I haven't actually seen it yet, but I understand that the July/August issue of Fantasy & Science Fiction is now available in book and magazine stores pretty darn well everywhere, bearing within its covers my story "The Afflicted." Here's a sample to whet your appetite:
In the end I managed a bit of sleep, wedged between the trunk and branches of the oak, before dawn came. My knees and elbows ached as I lowered myself to the ground and I could feel a blister forming on my shoulder where the strap of my .30—06 Winchester had rubbed against my oilskin all night. I went over the previous day's events in my mind, walking myself carefully through every mundane moment from when I woke up to when I climbed into the tree to sleep; then I looked down at my watch, waited for the minute to turn over and started to rattle off words
that started with L. Life, leopard, lizard, loneliness… Twenty words and thirty seconds later I took a breath and started down the train tracks.
It was about an hour’s walk to the camp, my last stop on this circuit. The clearing was packed with tents, their walls so faded by years of sun I could hardly make out the FEMA logo on the side; here and there ripped flaps of nylon fluttered in the breeze. The camps, cramped to begin with, were made even tighter by the lean—tos that had been built to expand the tents or shore them up, so that in places I had to turn sideways to squeeze my way toward the center of the camp.
As I got deeper into the camp pale figures began to emerge from the tents, most of them dressed in filthy pajamas and bathrobes and nearly all bearing scars or fresh wounds on whatever pale flesh was exposed. I kept my .30—06 at my side and quickened my pace as they began to shuffle after me on slippered feet.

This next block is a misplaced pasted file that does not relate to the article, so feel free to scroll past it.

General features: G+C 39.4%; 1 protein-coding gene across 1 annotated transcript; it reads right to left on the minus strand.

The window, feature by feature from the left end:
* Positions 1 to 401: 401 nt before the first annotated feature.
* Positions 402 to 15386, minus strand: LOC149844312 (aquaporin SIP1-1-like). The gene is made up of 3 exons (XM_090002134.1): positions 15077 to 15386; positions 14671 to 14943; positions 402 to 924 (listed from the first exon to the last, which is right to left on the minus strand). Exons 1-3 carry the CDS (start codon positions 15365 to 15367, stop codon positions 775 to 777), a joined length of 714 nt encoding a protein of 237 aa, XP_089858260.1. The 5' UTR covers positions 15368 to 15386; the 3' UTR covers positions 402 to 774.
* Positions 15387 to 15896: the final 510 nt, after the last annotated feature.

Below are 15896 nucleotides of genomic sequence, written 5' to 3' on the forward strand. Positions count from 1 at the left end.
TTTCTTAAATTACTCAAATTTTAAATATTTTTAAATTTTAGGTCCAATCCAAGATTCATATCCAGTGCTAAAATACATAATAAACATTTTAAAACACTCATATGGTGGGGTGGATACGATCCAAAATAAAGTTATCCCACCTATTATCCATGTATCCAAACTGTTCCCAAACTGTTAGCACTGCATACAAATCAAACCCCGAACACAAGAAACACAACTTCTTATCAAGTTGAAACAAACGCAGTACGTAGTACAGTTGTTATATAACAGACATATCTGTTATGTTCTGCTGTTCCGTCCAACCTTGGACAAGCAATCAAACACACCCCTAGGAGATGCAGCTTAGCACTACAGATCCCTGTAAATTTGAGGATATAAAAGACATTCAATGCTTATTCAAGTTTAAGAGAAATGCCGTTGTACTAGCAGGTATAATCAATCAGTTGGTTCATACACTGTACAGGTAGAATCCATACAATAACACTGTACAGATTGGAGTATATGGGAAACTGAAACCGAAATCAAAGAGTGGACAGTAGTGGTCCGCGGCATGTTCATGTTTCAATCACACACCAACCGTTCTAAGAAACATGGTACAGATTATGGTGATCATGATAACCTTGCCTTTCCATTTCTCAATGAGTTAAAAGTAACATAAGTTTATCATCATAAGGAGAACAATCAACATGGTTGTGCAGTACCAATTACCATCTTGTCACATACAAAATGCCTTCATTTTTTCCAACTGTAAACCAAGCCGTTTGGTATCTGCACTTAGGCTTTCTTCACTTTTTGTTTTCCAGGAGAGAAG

A single tent stood in the middle of the camp, as worn as the rest but bearing a faded Red Cross logo. When I reached it I turned around and shrugged out of my backpack one arm at a time. All the narrow paths that led here were now blocked by the shambling forms that had come out of the tents: they paused as they reached the clearing, watching me carefully as I cradled my rifle.
After a few moments one of them stepped forward. He was bald, save for a fringe of white hair, and he had a bloody gash down the side of his face. Unlike most of the others he was still in reasonably good shape, his skin the color of a walnut. I leveled my rifle at him; he took another step and then stopped.
"Hey, Horace," I said. I gestured at the cut on his face. "That looks bad."
He shrugged. "There's worse off than me."
"I know," I said, lowering my rifle, "but we'll start with you. Then you tell me who's worst off."
He looked back at the others. "There's a lot that are bad off, Kate," he said. "How long do you have today?"
I leaned the rifle in a spot where I could reach it in a hurry if I needed to. "You're my only stop."
He nodded, though he knew as well as I did that even in a full day I only had time to see the very worst off. Their affliction aside, my patients' age and the conditions they lived in meant that each of them had a host of issues for me to deal with. I counted on Horace to keep an eye on who was seriously injured, who had developed anything infectious, and who was showing signs of going end—stage. Everything else — minor illnesses and injuries, the frequent combination of scurvy and obesity caused by their diet of packaged food — I couldn't even hope to treat.